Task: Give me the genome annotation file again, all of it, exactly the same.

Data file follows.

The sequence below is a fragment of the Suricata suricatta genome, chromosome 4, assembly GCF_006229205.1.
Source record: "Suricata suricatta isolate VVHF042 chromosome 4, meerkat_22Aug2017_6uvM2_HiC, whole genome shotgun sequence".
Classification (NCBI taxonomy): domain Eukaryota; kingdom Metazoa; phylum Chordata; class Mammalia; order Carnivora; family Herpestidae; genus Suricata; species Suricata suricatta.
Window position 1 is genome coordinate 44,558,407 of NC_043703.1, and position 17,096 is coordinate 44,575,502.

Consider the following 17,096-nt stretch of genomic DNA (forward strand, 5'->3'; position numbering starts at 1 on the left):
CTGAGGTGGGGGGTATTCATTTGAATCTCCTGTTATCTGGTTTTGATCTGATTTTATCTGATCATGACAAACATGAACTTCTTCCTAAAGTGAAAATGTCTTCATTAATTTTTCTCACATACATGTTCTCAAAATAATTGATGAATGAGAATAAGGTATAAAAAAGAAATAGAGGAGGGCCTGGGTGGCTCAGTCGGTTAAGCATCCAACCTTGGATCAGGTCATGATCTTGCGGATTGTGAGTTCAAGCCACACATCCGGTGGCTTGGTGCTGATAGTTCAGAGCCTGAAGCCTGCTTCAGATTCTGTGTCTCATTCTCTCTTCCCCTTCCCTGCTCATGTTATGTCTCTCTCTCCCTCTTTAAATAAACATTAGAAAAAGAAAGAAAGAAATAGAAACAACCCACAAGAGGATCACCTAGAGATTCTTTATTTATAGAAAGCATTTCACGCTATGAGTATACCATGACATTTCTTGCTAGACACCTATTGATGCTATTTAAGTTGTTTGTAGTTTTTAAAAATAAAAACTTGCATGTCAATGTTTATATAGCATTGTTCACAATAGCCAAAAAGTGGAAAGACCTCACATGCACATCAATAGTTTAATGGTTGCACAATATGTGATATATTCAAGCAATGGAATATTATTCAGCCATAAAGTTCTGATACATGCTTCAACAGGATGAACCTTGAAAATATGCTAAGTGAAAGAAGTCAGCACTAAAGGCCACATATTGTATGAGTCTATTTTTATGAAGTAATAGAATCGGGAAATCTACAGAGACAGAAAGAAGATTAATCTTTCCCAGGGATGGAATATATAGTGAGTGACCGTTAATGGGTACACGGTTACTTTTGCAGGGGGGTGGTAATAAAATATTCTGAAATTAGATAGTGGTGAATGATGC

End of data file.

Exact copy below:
The sequence below is a fragment of the Suricata suricatta genome, chromosome 4, assembly GCF_006229205.1.
Source record: "Suricata suricatta isolate VVHF042 chromosome 4, meerkat_22Aug2017_6uvM2_HiC, whole genome shotgun sequence".
Classification (NCBI taxonomy): domain Eukaryota; kingdom Metazoa; phylum Chordata; class Mammalia; order Carnivora; family Herpestidae; genus Suricata; species Suricata suricatta.
Window position 1 is genome coordinate 44,558,407 of NC_043703.1, and position 17,096 is coordinate 44,575,502.

Consider the following 17,096-nt stretch of genomic DNA (forward strand, 5'->3'; position numbering starts at 1 on the left):
CTGAGGTGGGGGGTATTCATTTGAATCTCCTGTTATCTGGTTTTGATCTGATTTTATCTGATCATGACAAACATGAACTTCTTCCTAAAGTGAAAATGTCTTCATTAATTTTTCTCACATACATGTTCTCAAAATAATTGATGAATGAGAATAAGGTATAAAAAAGAAATAGAGGAGGGCCTGGGTGGCTCAGTCGGTTAAGCATCCAACCTTGGATCAGGTCATGATCTTGCGGATTGTGAGTTCAAGCCACACATCCGGTGGCTTGGTGCTGATAGTTCAGAGCCTGAAGCCTGCTTCAGATTCTGTGTCTCATTCTCTCTTCCCCTTCCCTGCTCATGTTATGTCTCTCTCTCCCTCTTTAAATAAACATTAGAAAAAGAAAGAAAGAAATAGAAACAACCCACAAGAGGATCACCTAGAGATTCTTTATTTATAGAAAGCATTTCACGCTATGAGTATACCATGACATTTCTTGCTAGACACCTATTGATGCTATTTAAGTTGTTTGTAGTTTTTAAAAATAAAAACTTGCATGTCAATGTTTATATAGCATTGTTCACAATAGCCAAAAAGTGGAAAGACCTCACATGCACATCAATAGTTTAATGGTTGCACAATATGTGATATATTCAAGCAATGGAATATTATTCAGCCATAAAGTTCTGATACATGCTTCAACAGGATGAACCTTGAAAATATGCTAAGTGAAAGAAGTCAGCACTAAAGGCCACATATTGTATGAGTCTATTTTTATGAAGTAATAGAATCGGGAAATCTACAGAGACAGAAAGAAGATTAATCTTTCCCAGGGATGGAATATATAGTGAGTGACCGTTAATGGGTACACGGTTACTTTTGCAGGGGGGTGGTAATAAAATATTCTGAAATTAGATAGTGGTGAATGATGC